Should PR pitch noncoronavirus stories to the mediaWith COVID-19 stories dominating the news, PR pros wonder if they should pitch stories not related to the epidemic. They wonder if a coronavirus angle is essential for a media pitch. Journalists and PR veterans give varying answers to those questions. To a large degree, it depends on the media outlet, the reporter and the particular media pitch.

What Journalists Say

Michelle Garrett of Garrett Public Relations posed the question to journalists on Twitter: Do they want PR pitches not related to COVID-19? Some said yes. Journalists who don’t cover breaking news, who cover niche topics, and who work at magazines that plan issues several months out say please send different kinds of  pitches. Some journalists say their audiences need other types of stories for distraction.

Others said it depends. Pitch fun, uplifting stories, but hold serious story ideas.

Others – especially in daily news sources — advise postponing non-coronavirus stories. They don’t have time for anything else. Wait and reassess the situation latter.

Find a Coronavirus Angle

Some PR pros recommend finding a coronavirus angle for media pitches. Journalists want pitches that can describe the impact the coronavirus is having on people, companies, financial markets, and technology, says Dave Manzer, president and founder at Swyft. Brands that can’t develop a PR strategy that adjusts to a coronavirus-led news cycle will undermine their chances of gaining media attention.

Don’t take advantage of the misery and suffering, Manzer emphasizes. “It’s not the job of PR to find ways of profit from a crisis. Rather, it’s our job to find ways to make brands relevant to the times we live in, and make a case for winning valuable media mentions,” he says.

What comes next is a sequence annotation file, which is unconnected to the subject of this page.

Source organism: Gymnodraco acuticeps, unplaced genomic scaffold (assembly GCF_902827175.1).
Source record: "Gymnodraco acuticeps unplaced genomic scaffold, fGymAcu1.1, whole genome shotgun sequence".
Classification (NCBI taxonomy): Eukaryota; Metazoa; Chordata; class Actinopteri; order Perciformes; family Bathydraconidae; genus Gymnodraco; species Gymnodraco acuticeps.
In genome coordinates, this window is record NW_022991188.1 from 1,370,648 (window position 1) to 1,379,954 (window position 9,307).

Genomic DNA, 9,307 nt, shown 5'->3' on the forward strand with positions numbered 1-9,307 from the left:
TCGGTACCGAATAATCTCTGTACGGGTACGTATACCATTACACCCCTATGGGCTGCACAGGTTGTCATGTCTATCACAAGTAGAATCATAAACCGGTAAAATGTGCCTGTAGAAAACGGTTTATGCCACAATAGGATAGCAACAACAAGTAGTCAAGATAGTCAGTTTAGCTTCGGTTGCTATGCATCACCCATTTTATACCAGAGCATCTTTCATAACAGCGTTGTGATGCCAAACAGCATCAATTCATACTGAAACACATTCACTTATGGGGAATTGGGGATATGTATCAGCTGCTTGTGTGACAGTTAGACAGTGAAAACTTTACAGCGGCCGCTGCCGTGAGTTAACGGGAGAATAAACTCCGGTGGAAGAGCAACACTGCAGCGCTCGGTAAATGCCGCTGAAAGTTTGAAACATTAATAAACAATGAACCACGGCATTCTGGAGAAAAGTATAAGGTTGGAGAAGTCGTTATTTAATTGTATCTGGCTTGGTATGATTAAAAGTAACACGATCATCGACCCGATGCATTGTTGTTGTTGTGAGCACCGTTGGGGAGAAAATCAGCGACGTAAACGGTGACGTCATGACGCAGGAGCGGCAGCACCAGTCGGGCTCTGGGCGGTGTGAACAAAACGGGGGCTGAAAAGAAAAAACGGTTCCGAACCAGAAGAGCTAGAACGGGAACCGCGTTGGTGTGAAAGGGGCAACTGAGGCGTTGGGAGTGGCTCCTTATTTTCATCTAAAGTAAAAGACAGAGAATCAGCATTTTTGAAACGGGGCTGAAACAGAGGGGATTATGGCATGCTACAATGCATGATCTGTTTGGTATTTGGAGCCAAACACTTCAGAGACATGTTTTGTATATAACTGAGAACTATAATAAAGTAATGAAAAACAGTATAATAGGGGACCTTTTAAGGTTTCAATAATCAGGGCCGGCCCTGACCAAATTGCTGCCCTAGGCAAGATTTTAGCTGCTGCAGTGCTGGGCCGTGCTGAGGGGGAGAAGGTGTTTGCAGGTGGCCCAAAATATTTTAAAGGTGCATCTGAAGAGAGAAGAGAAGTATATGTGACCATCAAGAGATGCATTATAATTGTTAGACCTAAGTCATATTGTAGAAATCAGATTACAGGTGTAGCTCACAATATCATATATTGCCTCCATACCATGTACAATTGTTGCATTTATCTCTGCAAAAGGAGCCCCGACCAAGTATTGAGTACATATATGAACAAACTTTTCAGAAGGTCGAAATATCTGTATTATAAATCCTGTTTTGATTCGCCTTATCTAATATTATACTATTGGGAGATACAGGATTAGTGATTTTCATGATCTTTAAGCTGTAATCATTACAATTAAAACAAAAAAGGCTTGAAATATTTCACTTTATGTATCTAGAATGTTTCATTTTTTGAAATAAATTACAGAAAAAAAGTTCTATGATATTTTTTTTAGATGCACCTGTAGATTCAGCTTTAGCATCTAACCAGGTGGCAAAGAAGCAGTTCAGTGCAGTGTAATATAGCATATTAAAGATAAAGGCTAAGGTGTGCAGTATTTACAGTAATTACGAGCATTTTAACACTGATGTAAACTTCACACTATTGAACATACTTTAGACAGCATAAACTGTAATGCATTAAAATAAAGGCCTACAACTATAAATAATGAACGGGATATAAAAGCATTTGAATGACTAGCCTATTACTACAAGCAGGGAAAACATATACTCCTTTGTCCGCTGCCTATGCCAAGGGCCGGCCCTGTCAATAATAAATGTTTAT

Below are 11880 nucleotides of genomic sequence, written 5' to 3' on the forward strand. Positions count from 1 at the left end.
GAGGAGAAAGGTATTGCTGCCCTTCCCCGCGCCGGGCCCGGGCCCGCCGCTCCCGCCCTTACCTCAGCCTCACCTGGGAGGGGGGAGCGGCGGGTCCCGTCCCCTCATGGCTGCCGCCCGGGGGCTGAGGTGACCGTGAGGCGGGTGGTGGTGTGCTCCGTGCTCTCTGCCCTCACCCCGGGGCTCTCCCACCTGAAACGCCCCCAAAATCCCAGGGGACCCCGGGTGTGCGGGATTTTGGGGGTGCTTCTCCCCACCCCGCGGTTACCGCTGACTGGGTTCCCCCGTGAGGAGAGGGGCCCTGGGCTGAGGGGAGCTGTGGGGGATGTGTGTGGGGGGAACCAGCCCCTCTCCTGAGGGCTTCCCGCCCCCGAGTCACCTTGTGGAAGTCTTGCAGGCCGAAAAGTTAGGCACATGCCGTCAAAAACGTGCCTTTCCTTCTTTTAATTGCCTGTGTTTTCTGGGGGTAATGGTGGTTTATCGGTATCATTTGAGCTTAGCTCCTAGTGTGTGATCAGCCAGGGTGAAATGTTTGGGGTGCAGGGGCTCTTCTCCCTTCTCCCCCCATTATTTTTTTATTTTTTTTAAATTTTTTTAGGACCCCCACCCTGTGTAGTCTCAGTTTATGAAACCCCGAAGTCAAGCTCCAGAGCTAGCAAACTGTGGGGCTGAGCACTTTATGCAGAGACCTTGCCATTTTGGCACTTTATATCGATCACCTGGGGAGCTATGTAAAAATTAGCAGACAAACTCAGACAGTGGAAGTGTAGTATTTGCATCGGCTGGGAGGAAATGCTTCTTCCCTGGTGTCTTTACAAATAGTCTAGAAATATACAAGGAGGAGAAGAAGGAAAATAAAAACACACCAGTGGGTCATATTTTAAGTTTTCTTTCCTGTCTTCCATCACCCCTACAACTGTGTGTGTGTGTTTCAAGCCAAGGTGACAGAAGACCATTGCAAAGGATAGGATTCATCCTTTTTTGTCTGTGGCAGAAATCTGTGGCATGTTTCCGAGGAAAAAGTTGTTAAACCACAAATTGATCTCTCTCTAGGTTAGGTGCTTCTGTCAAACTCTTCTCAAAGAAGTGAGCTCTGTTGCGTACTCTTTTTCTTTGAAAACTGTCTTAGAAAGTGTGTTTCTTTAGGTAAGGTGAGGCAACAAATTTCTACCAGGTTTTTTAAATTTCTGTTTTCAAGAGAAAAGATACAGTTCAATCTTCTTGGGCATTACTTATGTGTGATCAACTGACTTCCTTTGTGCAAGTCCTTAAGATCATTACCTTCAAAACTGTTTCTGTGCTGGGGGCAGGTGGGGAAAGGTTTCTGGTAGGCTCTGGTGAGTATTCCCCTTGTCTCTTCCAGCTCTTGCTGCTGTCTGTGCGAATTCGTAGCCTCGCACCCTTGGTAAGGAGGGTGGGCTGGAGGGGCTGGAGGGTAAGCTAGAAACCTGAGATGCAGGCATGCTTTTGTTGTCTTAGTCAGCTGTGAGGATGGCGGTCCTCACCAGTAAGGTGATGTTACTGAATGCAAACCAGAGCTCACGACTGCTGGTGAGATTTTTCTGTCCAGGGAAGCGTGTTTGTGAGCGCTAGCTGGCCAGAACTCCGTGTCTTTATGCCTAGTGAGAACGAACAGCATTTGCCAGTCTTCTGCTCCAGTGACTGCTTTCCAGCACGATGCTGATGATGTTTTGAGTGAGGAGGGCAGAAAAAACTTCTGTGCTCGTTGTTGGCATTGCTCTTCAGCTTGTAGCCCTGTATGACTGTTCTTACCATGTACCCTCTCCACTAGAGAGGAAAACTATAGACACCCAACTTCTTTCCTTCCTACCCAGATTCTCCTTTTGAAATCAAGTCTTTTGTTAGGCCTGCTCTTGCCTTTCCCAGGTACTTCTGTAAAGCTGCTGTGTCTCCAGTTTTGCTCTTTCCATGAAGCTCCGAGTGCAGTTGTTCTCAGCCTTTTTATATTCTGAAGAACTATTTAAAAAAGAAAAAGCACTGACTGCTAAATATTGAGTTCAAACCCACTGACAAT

Manzer suggests that PR pros:

  • Pitch stories about technology that helps identify, track, contain COVID-19 or support the battle against the virus.
  • Show how the virus is affecting the economy at the national and local level or how it’s impacting a certain industry.
  • Show how people and organizations, such as educators or people working at home, are adapting.
  • Show what a company is doing for the community or its workers.

In the coronavirus era, the media prefers data-driven news stories.

Pursue Thought Leadership

Pursue thought leadership, recommends Blair Nicole Nastasi, CEO & founder of Media Moguls PR. “People are afraid and looking for direction from leaders in their industry and in the mainstream,” Nastasi says. “A great PR person will be able to help their client step into that thought leadership role.” Think about what expertise your organization and its leaders can offer. For instance, can your client help people find food, child care, or work after layoffs?

Many media outlets are receptive to lighter feel-good stories, she adds. Community service and human interest stories offer a welcome respite to the ongoing gloom.

Submit unique ideas, advises Meredith L. Eaton, director of North America at Red Lorry Yellow Lorry. Reporters have already received many, sometimes hundreds, of pitches about improving productivity while working from home. Instead, offer real-world examples about how your organization or product is making a difference.

Seek out stories by talking with managers and employees on the company’s front lines.

Do some research, Eaton says. Many journalists complain about PR coronavirus pitches on Twitter. A quick check of the profiles will show which ones to avoid.

Don’t Force a Coronavirus Connection

Journalists and PR pros agree: Above all, don’t try to force a connection to COVID-19 where none exists. Pitching a contrived link to COVID-19 will backfire. Journalists will likely promptly delete your message in disgust and complain about the pitch on Twitter. Your organization could be viewed as insensitive and opportunistic.

“Be mindful that the company link to COVID-19 is legitimate and relevant to the public conversation. Attempts to make a grab for headlines by using the corona virus to get attention will be transparent and could cause public backlash,” Nastasi warns.

Bottom Line: Should PR pitch anything not related to COVID-19? It depends on the media outlet and the particular pitch. Ignoring the current situation and continuing business as usual would be a mistake. PR pros will need to adapt and carefully consider their media pitches.